SEATTLE—I am in Seattle to discover where the brand transformers work. And how they work different to achieve better results. Jim Haven, Co-founder and Chief Creative Officer of Creature, is my willing and hospitable guide.
Haven and Co-founder Matt Peterson started Creature in 2002 and have since seen the agency grow to 50 people in Seattle and 20 in London. Creature is a well known shop in creative circles, having done outstanding work for Pacifico Beer, Nike, Starbucks and many others over the years.
At this time, Creature is preparing to debut its first work for Fort Worth-based clothing brand, Dickies.
For every client we want “irrefutable ideas, something that’s never been done,” Haven says. He admits it is a “North Star goal” and that they don’t always get there. Naturally, lofty goals require strategic thinking and the ability to execute, which is why Haven is excited to show me the agency’s home for “living briefs.”
In the basement of their refurbished Capitol Hill industrial chic offices, a fifty foot long wall where the agency’s strategists work out client problems is dominant. “It’s our secret weapon,” Haven proudly states. “Nothing is sacred. We solve problems visually and challenge things in real time.”
The strategic mapping done on this wall helps lead Creature’s creatives to better understand and solve “The Beautiful Problem,” and move from obstacle to opportunity.
“There’s a leap of faith that every client takes,” Haven explains. “Great creative requires clients to make that (leap).” The wall helps clients understand the our process more thoroughly and exposes them to “waterfall moments along the way,” so in the end recommended solutions aren’t a surprise, but a natural outcome of the system.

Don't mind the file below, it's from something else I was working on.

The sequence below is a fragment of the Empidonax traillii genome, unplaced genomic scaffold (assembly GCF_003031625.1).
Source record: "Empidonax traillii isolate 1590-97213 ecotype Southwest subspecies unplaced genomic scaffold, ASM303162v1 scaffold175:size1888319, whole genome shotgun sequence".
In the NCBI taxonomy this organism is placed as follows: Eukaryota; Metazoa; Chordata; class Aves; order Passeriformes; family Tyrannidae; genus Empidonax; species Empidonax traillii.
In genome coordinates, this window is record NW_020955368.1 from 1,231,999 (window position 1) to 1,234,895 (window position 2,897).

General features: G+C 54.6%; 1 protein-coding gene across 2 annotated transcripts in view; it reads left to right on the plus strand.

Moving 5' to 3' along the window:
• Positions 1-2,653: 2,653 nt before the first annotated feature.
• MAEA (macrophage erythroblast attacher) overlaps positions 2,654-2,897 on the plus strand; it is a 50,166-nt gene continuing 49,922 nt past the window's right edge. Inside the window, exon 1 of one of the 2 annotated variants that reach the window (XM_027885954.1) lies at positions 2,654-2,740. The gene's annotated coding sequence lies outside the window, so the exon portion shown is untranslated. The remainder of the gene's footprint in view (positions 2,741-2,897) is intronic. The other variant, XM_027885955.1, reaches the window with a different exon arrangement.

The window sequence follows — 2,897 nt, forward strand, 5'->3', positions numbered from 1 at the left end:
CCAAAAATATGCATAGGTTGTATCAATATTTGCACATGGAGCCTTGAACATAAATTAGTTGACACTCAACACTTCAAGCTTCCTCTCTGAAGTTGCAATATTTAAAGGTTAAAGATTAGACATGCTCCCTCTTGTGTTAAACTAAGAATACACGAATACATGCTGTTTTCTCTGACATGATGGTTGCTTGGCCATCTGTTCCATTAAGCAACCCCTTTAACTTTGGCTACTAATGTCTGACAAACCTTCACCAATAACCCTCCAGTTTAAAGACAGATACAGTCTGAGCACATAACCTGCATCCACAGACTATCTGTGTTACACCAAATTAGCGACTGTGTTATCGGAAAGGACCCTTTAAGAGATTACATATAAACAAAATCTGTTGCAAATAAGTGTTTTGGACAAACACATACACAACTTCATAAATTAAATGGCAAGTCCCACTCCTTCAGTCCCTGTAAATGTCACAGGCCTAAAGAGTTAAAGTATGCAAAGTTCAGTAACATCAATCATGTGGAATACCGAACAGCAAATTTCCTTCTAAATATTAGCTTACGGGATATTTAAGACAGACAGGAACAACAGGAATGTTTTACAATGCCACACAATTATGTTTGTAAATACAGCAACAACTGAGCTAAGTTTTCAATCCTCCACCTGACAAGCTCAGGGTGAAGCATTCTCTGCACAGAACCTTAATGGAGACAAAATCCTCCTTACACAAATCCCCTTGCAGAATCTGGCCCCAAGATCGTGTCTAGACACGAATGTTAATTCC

Back upstairs in the partners’ shared loft office, I ask Haven what makes one agency “creative,” while others, even those with talent in the ranks, flounder. “Hard work, luck and naiveté — those are the things that it takes.”
“In some ways, you have to believe in this kind of dream and pretend long enough for it to become real,” Haven suggests. “Matt and I talk about this. The laws of physics apply to life. You end up in the direction that you’re looking. So you want to always make sure that you’re looking in the right direction. Your mind and body will follow any doubts you have. That’s why I say, ‘instead of confidence, naiveté,’ because if you analyze what you’re up against — all the obstacles that get in the way of good work — you probably wouldn’t get up and do this.”
One obstacle Haven points to is the mindset of some big Seattle-based clients. He references Jeff Bezos’ famous quote, “Advertising is the price you pay for having an unremarkable product or service,” and suggests that the focus of many big clients Seattle is squarely on building a better product. Personally, I see Creature doing the same thing, and when you end up making a better product, the marketing it wears tends to fit like a bespoke suit.
Interestingly, Creature does some storefront marketing like crosstown hot shop Wexley School for Girls, which helps give both shops greater presence in the market. Peterson says, “We want to contribute to the neighborhood. We’re closer to the street, not up in some building.”
This is what advertising needs more of, in my opinion — practical idealists working side-by-side with other merchants. It’s the necessary feet-on-the-ground piece that helps make the lofty ideas come true. Think about it, an agency up in a corporate tower is physically on the client’s page, and the ideas generated therein often reflect this. But an agency that is part of the fabric of the community, it is tapped in to what people are thinking and doing.
Previously on AdPulp: Using Kegs As Canvases, What Will Pacifico Think Of Next?